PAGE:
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As complaints mount, Walsh firm on Patriots parade

Urges patience with snow removal

Crews removed snow from City Hall Plaza on Monday ahead of planned victory parade for the Patriots.Dina Rudick/Globe Staff/Globe Staff

Mayor Martin J. Walsh remained determined to mark the New England Patriots’ Super Bowl triumph with a rolling celebration Wednesday despite the growing frustration of residents bedeviled by snow-clogged intersections, epic traffic snarls, and sluggish mass transit.

Walsh’s decision — coming after two monstrous storms in one week dumped 40.5 inches of snow on the city — provoked ire in some quarters, lighting up Twitter with a fusillade of dismay and incredulity.

“Hey @marty_walsh any chance you might plow through the leather district and south station pedestrian access. Or do they need a parade,” wrote a Twitter user identified as Chad T. Lovett.


But the mayor, a longtime Patriots season ticket holder, stood firm, pledging that the city would clear the route for the duck boat procession and the athletes aboard. He also promised the city would not divert snow-removal resources from other neighborhoods in the service of a sports spectacular.

“We can have a parade in the city of Boston,’’ Walsh said at a press conference at City Hall Tuesday. “I think a lot of people are excited about a parade, and they want a parade. It’s been what we’ve always done after a championship team wins a championship.”

During his briefing with reporters, Walsh at times appeared defensive, swatting down suggestions about the wisdom of staging the parade given the snow and cold. He said the celebration could not be delayed because many of the Patriots will be heading out of town for  vacations.

“I don’t want to debate this,’’ Walsh shot back, during one exchange with a reporter. “This has been a tradition in the city of Boston.”

On Twitter and across the neighborhoods, exasperated Bostonians delivered a resounding message to their mayor about his choice.

In East Boston, Lamson Court remained blanketed in snow Tuesday morning. To make a point about the slow pace of snow removal, Jennifer McCarthy said her husband spray-painted the word “plow” and underlined it with an arrow on a snow bank.


McCarthy said the city should focus on streets like hers “instead of making it a priority to celebrate the Patriots.”

When asked how spectators should make their way to the parade — which begins in Copley Square and ends at City Hall Plaza — the mayor did not acknowledge the serial delays besetting the T, whose chief said the transit agency would be unable to add service.

“I suggest everyone take the MBTA. Don’t drive into town,’’ the mayor said. “There’s really no parking now.”

But frustrations were rising like mounting snowbanks.

“Pls postpone parade so commute can be safe for all,’’ wrote a Twitter user whose handle is RMiskel.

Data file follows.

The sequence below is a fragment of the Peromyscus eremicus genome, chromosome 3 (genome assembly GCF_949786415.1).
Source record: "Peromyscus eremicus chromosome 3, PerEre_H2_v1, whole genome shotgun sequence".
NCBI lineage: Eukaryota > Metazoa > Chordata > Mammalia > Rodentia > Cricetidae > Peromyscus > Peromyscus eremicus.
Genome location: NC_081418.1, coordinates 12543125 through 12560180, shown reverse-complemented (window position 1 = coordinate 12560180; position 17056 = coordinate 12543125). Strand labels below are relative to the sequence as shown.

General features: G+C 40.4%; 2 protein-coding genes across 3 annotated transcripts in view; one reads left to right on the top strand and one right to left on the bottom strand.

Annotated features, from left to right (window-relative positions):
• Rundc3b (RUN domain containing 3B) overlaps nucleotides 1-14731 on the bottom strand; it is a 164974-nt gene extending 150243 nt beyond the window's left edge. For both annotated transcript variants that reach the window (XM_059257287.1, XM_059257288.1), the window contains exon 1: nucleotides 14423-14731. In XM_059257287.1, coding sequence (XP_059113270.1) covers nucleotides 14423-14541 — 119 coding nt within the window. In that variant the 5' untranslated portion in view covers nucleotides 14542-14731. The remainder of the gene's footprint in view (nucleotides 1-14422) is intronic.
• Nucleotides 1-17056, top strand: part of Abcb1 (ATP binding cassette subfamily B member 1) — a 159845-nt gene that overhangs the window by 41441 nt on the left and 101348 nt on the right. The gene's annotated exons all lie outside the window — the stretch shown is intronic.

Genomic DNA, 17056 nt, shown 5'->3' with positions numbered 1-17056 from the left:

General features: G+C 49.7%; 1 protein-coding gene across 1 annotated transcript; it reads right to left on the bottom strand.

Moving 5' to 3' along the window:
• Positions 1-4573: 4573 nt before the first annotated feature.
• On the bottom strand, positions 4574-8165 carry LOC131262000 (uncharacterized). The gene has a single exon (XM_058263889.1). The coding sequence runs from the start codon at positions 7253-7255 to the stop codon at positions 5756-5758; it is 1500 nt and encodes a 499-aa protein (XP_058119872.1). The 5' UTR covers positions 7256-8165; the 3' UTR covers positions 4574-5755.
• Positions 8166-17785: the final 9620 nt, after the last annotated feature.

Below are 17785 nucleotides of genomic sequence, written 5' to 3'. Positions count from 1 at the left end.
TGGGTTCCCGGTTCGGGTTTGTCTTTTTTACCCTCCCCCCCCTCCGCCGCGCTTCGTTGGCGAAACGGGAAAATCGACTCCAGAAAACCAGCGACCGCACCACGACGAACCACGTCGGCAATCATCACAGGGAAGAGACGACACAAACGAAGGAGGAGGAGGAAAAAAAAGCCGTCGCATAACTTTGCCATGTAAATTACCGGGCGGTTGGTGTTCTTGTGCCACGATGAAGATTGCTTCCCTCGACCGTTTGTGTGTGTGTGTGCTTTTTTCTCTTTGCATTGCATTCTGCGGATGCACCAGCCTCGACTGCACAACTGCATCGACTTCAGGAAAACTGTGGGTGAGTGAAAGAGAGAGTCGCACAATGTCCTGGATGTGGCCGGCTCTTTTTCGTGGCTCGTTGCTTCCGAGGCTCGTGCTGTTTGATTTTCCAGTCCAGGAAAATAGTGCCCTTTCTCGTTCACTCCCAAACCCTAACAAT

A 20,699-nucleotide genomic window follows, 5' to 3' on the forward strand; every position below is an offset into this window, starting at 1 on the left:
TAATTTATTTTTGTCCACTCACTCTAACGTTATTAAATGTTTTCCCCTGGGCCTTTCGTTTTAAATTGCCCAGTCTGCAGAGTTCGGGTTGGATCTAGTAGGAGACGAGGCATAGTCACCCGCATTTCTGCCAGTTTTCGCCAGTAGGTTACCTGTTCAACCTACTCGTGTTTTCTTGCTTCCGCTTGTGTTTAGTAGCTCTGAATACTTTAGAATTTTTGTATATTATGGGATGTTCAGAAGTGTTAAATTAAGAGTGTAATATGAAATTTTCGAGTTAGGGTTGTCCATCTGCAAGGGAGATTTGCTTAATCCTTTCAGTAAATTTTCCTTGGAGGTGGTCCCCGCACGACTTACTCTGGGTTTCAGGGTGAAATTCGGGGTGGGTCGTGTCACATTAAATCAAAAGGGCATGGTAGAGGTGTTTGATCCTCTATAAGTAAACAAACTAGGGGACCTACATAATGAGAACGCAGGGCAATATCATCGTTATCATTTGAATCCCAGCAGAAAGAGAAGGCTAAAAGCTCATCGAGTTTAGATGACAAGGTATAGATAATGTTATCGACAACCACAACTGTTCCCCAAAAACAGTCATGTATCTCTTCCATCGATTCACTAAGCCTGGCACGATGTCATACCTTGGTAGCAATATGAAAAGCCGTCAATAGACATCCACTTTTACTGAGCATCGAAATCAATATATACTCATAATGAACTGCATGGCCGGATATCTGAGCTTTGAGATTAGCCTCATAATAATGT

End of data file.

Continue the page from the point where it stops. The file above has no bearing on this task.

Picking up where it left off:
“Open schools, clear roads, and a functioning infrastructure trump a parade any day. Priorities???’’ wrote another Twitter user, Gian Fabbri.

Along the parade route, Sam Wallace, president of the Neighborhood Association of the Back Bay, said there is still much more snow removal to do. While sidewalks were clear, he said roads were still “a mess.”

“I don’t know how they will get [people] in and out of here,’’ Wallace said. “It will be an amazing feat, unless they come in one of those little circus cars that have . . . people coming out of them.”

Brendan Kearney, communications manager for WalkBoston, a nonprofit group dedicated to improving walking conditions, urged parade spectators to use caution.


“It’s going to be difficult for pedestrians to even walk down the sidewalks, let alone try to see over giant snow mounds,’’ Kearney said.

Walsh seemed committed to having the parade as soon as Malcolm Butler made his game-sealing interception Sunday. Even as forecasters predicted another 10 to 14 inches of snow — or more — atop the mounds from last week’s blizzard, Walsh sent an e-mail congratulating the football team and declaring, “Cue the duck boats!”

As snow pelted the city Monday and dangerous cold settled in, the mayor held a news conference and handed out drafts of the parade route, with a flotilla of 25 duck boats and five flat-bed trucks to ferry the Super Bowl champs on Tuesday.

Despite the focus on clearing the parade route, Walsh vowed Monday the city would not drain resources from other neighborhoods and said he had 600 plows working that day — from Hyde Park to East Boston.

“We have an entire city to get up and running,’’ Walsh said Monday. “There are people who are at work and aren’t worrying about whether the Patriots won the Super Bowl or not. They’re worried about making sure they get to work and get to their families.”

But by Monday evening, Walsh delayed the parade, citing the worsening weather.

The mayor returned to the microphones Tuesday morning to say the parade was on for 11 a.m. Wednesday, beginning at the Prudential Tower, proceeding down Boylston Street, turning onto Tremont Street and then Cambridge Street, and ending at City Hall Plaza.


The mayor’s office said no additional plows were devoted for snow removal along the parade route. Since Thursday, the city borrowed snow melters from Northeastern University and the Massachusetts Port Authority to clear Tremont Street — as well as Mattapan, East Boston, the North End, and Franklin Park, said the mayor’s press secretary Bonnie McGilpin.

Numerous pieces of equipment were out late Tuesday night working to clear the parade route of snow, along with hitting other spots in the city.

Laura Crimaldi, Michael Levenson, and Eric Moskowitz of the Globe staff and Globe correspondent Zolan Kanno-Youngs contributed to this report. Meghan Irons can be reached at MeghanIrons@Globe.com.